“I wish I could turn my brain off,” the Golden Globe nominee says, also revealing that she will center the next season of her HBO comedy on “black masculinity as it relates to black women.”
Sure, it’s a dream come true to co-create, co-showrun and star in an HBO comedy based on your own life, but it’s also a bit of a mind-bender. “So many actors have the luxury of just going in to play a part, and I just feel like I know too much sometimes,” says Insecure’s Issa Rae with a laugh. “I wish I could turn my brain off!”
The 33-year-old Golden Globe nominee, who is in the middle of shooting the third season of the series, took a break to talk with THR about where she draws inspiration for storylines, the handful of projects she’s developing with HBO and what to expect from Insecure’s third season.
What was it like going back for the second season after breaking out in the first year?
We were starting the second season the day after our finale premiered and so we were just hitting the ground running. We were just so excited by social media feedback and people being so into the show that we were all invigorated by how much people were invested in the show.
What’s the most challenging part of starring in the show that you’ve also created?
Having answers for everything and having to take all of the responsibility. As a creator, you think you’re just going to create, but there are so many moving parts and so many business aspects. So having to be business-minded while trying to be creative and not care what is going to sell is a lot. Sometimes I want to be in actor mode, not producer mode, or vice versa.
Do you sometimes want to just act on a project and not produce or write?
My [latest] role [in October’s The Hate U Give] was my first time doing that, and I was like, “Whoa, I don’t have to be here after my scene is done? I can just leave? I don’t have anything to do with the decisions? I have time in my trailer to just chill until they need me?” That was just crazy to me [but also] really cool and made me want to do that again. But conversely, I was like, “Oh, I didn’t write this, so I don’t really know these lines, so I need to study!”
What themes do you want to explore in the next season?
I don’t want to give anything away! But I love black masculinity as it relates to black women. I think that’s something interesting that we haven’t gotten a chance to explore yet — and specifically toxic male black masculinity as it relates to black women. I’m trying to find a way to explore that and get a rounded storyline that isn’t preachy.
What else can you tease about season three?
This season is about adulting in a new way. I think we’ve watched our characters really fumble and fuck up — and in some ways in your 20s you are allowed that — but this season is about not acting like you’re naive anymore or that you don’t know better. So it is about, what does it look like to know better and to do better?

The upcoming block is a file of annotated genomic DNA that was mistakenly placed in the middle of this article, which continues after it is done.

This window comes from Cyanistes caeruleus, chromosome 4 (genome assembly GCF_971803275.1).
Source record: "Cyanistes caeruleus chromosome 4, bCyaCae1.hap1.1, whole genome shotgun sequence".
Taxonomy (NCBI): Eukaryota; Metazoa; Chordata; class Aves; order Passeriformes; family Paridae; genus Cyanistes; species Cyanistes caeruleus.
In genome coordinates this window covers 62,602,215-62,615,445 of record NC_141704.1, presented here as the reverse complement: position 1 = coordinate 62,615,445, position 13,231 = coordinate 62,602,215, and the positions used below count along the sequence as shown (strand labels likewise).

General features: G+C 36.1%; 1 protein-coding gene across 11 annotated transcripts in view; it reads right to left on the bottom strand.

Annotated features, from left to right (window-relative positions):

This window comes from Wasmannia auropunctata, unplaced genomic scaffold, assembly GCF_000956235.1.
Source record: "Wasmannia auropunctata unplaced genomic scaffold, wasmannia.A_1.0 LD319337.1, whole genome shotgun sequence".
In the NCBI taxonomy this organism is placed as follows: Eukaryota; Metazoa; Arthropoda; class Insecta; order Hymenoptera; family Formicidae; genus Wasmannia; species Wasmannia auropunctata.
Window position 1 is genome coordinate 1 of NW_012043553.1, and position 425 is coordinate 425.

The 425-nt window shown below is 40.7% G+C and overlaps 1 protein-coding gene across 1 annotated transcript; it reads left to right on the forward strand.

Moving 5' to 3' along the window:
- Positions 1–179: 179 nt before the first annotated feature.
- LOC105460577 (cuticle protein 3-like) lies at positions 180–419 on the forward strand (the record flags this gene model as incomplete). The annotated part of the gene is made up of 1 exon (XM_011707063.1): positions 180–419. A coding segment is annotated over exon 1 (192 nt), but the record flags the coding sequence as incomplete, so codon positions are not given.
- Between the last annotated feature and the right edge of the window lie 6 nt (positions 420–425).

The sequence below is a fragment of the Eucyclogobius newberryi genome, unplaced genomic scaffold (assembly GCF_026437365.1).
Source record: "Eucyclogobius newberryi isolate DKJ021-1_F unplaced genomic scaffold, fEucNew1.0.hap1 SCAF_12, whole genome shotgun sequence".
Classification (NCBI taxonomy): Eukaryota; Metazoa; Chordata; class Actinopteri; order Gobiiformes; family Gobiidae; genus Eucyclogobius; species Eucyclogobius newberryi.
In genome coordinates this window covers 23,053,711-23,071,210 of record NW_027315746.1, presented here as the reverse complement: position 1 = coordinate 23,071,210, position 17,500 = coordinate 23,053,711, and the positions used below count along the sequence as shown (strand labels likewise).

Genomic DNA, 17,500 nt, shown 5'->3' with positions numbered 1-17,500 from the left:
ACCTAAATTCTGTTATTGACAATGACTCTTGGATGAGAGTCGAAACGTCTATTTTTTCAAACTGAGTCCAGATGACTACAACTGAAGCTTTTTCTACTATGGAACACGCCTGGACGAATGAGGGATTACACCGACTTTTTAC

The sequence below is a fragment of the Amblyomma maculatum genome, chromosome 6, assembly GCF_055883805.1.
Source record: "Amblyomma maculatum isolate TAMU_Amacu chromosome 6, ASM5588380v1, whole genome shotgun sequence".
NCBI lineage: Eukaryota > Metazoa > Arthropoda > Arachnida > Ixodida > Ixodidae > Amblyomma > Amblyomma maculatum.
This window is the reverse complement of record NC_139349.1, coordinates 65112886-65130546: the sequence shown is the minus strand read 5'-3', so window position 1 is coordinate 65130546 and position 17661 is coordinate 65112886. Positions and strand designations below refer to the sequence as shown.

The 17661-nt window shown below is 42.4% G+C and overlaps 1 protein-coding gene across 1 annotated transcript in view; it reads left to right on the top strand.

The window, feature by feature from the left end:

Where do you draw inspiration for storylines in the show?
I’m definitely mining experiences from my own life, especially for my character. And then we tap into the lives and instances and moments a bunch of our writers bring to the room, as well. I think that’s a fun part — everybody has a piece of their life in the show.
What’s the latest on the projects you have in development at HBO?
HBO likes to take their time, and I’m also taking my time with Insecure, so they’re all in different stages. None are casting yet. But there’s Him or Her, which is a comedy by Travon Free about a black bisexual man navigating dating and life. And there’s a show by Angela Flournoy, who’s an author I love, and it’s a ’90s project about a black family living in L.A. And my next project is one called Sweet Life that I’m co-writing about teens basically living in black Beverly Hills. It’s kind of like a black 90210 but not.
Netflix just signed Ryan Murphy and Shonda Rhimes to nine-figure deals. As a creator, what impact do you think those deals have on the industry?
I’m thinking that broadcast networks are the only ones who are shook. They’re probably like, “Wow, we need to listen to our creators and maybe not ban certain episodes from television that they’ve worked so hard to produce and make to tell their truth. [Rae is referencing a politically charged episode of Black-ish that both ABC and creator Kenya Barris have said was pulled from the schedule by a “mutual decision.”] Maybe we should adopt a model of being creator-friendly and writer-friendly.” I don’t know if that can happen if you’re constantly catering to advertisers.
What do you think about broadcast?
It’s so interesting seeing so many networks reverting to a time when audiences just appreciated a specific type of show and a specific type of voice, and so many of them are like, “Let’s reboot the ’90s when everybody watched everything that we put out, and who cares about auteur-drive content!” It feels like their equivalent of movies doing these big blockbuster hits. And if anything, with these big deals, Netflix is like, “OK, y’all do that and we’re going to focus on the good shit.”
What shows are you watching?
Unfortunately, I haven’t had a chance to watch anything on TV this year at all, even my favorite shows like Atlanta. I haven’t even finished The Chi yet, and I haven’t gotten a chance to see Grown-ish.
How have you adjusted to your new fame in the past few years?
My life hasn’t changed that much. If anything, I say it feels like I’m popular in high school where it’s like, “Oh, I know you.” But I don’t consider myself famous by any means. I’m not Rihanna or Beyonce, you know? I can walk into a grocery store just fine.
This story first appeared in a June stand-alone issue of The Hollywood Reporter magazine. To receive the magazine, click here to subscribe.